How Robotic Process Automation Makes Contact Centers More Efficient

Automation isn’t new. Technologies like Interactive Voice Response have been around for a long time. But while advancements like these have reduced costs for the contact center, they’ve also managed to annoy customers. In the case of IVR, callers often get stuck in menu loops or struggle with systems that don’t understand what they’re saying. Enter robotic process automation.

Robotic Process Automation and Artificial Intelligence

Contact centers are in the business of serving the customer, and in an effort to improve the customer experience, technologies are always emerging. Robotic process automation (RPA) is one of them, automating tasks and freeing up agents to personally handle complex issues. RPA uses Natural Language Processing, which is related to artificial intelligence, an even more advanced type of automation that can make human-like judgments about tasks.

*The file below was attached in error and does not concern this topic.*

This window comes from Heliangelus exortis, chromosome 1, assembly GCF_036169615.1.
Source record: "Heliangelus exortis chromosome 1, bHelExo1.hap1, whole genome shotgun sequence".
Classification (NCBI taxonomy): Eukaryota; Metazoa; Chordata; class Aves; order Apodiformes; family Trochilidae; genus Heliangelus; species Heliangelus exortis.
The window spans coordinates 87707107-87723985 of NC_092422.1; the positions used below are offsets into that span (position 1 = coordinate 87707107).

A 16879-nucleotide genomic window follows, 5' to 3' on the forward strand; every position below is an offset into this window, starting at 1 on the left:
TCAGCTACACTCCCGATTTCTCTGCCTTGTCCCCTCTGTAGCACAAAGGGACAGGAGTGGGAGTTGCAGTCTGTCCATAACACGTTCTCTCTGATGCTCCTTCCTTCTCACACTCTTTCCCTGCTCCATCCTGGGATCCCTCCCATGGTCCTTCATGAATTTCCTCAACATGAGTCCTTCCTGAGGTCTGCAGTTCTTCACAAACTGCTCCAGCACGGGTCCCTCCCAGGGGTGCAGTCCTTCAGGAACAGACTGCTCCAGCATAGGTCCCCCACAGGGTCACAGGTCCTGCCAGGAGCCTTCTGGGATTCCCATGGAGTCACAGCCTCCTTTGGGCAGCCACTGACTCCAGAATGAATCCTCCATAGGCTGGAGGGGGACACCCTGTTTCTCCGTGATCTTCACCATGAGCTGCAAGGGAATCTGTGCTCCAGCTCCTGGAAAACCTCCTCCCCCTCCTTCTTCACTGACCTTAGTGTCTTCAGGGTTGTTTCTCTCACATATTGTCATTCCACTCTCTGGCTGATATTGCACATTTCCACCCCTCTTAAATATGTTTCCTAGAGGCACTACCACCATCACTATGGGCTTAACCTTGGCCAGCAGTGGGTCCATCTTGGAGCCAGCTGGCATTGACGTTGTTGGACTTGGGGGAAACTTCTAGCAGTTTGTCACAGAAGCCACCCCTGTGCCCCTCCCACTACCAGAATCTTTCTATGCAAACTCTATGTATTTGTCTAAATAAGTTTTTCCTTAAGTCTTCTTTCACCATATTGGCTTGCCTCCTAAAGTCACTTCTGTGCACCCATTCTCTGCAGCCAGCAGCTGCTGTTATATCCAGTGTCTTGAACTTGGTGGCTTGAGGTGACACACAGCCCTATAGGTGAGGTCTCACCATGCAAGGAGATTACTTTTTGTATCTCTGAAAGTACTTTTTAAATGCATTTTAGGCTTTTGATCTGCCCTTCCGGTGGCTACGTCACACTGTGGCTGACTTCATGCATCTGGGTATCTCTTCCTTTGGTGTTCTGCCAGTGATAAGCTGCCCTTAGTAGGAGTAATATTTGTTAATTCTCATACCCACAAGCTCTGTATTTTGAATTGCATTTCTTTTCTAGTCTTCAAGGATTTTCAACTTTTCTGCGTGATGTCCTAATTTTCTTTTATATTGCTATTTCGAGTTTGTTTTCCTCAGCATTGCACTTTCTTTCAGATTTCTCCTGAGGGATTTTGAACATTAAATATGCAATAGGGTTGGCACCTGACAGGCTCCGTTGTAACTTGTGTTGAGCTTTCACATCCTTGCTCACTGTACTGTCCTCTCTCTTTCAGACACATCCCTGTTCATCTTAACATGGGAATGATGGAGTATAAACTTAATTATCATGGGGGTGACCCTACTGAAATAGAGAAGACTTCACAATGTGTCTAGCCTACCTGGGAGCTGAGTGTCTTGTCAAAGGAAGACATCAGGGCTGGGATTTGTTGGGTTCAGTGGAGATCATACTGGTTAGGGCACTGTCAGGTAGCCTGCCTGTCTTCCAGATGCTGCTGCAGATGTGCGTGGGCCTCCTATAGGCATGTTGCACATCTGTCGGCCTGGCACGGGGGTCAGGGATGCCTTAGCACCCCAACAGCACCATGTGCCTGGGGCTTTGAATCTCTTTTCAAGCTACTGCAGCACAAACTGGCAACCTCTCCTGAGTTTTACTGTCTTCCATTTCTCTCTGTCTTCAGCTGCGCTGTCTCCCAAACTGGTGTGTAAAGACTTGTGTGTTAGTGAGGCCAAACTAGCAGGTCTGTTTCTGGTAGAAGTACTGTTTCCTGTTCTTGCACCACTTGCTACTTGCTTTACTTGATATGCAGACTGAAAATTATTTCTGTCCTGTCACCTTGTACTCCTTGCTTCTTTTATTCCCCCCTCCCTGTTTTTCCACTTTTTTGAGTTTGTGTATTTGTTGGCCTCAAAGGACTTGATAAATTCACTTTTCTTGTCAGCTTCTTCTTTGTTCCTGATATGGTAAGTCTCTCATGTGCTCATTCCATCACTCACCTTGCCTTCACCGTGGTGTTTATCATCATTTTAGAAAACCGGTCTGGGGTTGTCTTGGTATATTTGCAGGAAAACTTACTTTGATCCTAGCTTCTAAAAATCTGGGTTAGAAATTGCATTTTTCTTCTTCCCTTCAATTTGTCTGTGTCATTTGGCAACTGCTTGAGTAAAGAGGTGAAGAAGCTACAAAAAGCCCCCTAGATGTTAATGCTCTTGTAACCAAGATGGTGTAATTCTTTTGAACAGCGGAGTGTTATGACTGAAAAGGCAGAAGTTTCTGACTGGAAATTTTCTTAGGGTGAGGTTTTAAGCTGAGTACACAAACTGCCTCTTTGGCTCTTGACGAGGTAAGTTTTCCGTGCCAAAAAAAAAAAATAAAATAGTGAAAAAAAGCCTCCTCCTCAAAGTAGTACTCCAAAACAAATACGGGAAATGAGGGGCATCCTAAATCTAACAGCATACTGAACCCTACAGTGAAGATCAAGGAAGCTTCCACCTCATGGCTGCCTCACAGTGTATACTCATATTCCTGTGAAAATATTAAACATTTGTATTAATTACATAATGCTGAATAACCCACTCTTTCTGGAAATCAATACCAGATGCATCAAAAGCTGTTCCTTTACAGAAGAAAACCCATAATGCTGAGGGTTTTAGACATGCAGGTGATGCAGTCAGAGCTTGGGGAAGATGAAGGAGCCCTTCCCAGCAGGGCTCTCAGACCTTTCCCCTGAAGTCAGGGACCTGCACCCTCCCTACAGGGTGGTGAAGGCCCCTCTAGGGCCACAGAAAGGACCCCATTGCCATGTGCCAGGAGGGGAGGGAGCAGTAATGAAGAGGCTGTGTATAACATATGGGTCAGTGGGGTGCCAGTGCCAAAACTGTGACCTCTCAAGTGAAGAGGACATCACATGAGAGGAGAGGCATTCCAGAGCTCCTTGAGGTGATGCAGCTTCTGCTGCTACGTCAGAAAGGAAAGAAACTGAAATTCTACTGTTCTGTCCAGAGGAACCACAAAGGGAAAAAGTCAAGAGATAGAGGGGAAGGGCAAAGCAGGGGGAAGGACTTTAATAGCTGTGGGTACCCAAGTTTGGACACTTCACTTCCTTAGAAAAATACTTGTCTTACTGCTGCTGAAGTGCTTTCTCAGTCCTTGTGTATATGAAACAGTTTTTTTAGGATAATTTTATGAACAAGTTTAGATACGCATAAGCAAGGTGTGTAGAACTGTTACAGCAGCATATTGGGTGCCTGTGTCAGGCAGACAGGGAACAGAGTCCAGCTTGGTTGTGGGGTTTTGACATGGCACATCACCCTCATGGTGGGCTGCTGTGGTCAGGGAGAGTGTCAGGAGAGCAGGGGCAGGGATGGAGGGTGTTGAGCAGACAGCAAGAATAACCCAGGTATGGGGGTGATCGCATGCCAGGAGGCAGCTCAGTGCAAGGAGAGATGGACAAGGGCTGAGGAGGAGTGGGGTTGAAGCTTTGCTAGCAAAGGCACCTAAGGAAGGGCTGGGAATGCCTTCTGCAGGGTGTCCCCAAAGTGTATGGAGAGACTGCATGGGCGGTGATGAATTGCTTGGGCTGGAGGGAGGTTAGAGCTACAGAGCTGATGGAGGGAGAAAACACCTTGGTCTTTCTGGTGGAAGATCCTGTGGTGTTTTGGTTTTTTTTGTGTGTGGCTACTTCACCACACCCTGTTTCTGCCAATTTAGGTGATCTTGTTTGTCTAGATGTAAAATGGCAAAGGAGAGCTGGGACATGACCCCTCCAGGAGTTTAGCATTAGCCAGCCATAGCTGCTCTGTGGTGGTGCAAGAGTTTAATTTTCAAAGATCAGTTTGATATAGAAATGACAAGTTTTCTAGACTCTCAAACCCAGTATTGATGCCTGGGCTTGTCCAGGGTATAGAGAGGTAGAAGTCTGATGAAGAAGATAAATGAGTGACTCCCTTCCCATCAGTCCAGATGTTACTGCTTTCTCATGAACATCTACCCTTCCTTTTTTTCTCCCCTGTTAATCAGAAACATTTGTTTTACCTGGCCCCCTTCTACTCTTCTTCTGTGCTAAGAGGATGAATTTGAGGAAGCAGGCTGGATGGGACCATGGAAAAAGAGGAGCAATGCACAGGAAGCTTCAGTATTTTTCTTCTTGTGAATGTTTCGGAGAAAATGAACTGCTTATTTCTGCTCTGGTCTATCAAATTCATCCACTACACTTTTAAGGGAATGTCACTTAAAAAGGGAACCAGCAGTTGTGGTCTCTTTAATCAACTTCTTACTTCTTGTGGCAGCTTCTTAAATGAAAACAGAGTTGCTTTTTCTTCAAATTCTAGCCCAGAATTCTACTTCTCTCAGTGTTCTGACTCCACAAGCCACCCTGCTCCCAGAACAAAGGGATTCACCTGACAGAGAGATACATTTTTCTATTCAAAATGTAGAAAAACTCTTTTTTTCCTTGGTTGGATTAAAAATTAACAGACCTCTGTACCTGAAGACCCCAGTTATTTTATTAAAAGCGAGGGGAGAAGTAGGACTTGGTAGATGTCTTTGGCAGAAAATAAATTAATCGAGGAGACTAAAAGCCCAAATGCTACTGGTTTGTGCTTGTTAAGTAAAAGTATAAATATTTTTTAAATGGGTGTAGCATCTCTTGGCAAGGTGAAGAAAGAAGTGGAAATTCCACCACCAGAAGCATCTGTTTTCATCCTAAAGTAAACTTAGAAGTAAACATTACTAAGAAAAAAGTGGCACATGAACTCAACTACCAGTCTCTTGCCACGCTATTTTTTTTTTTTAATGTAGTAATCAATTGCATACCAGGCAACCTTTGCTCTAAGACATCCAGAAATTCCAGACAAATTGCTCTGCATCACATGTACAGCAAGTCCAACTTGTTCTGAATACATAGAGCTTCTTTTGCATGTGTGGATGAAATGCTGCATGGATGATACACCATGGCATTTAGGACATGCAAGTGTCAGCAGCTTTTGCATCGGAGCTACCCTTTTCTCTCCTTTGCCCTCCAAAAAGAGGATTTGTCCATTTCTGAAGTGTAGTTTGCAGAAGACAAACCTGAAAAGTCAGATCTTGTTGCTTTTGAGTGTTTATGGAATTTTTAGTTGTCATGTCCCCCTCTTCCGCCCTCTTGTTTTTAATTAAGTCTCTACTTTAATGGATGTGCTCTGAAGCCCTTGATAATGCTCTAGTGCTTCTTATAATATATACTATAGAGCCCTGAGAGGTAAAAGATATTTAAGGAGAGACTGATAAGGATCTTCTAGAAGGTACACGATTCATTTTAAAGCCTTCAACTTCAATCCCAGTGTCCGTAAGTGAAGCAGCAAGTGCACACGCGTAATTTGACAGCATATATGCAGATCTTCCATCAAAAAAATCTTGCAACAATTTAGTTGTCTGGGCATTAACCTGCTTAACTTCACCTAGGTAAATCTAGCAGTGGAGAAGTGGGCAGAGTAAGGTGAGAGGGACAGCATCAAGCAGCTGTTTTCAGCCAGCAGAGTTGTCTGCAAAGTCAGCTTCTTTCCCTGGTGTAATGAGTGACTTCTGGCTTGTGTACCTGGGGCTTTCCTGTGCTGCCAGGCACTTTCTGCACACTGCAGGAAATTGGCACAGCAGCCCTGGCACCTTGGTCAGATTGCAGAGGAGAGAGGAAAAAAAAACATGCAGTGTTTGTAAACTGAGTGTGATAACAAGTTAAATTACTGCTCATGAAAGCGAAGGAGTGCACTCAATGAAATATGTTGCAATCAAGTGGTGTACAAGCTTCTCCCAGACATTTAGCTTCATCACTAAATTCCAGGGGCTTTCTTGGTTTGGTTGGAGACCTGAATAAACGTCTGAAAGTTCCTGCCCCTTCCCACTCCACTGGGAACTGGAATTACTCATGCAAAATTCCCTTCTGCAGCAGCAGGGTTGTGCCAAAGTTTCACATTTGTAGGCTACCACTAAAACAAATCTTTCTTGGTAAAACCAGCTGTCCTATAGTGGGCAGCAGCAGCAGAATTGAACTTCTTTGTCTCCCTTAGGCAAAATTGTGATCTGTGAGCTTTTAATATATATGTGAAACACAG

Interactive Text Response for Customer Service

Interactive Text Response (ITR), more casually referred to as chatbots, goes hand-in-hand with the increasing popularity of messaging apps. Brands that want to improve the customer experience are making themselves available on chat – and it’s working. More than 70% of 1-800-Flowers’ chatbot orders come from first-time customers, and the company’s commitment to new tech has attracted tens of thousands of users. Chatbots are more effective than IVR because text input is easier for the system to understand than spoken language. AI can then be used to gain a deeper understanding of what the customer is saying, accounting for the different ways a customer may phrase a sentence or question.

Sample Phone Call with RPA

RPA can also be used with phone calls, not just chatbots. Here’s an example of how RPA can help with a live call: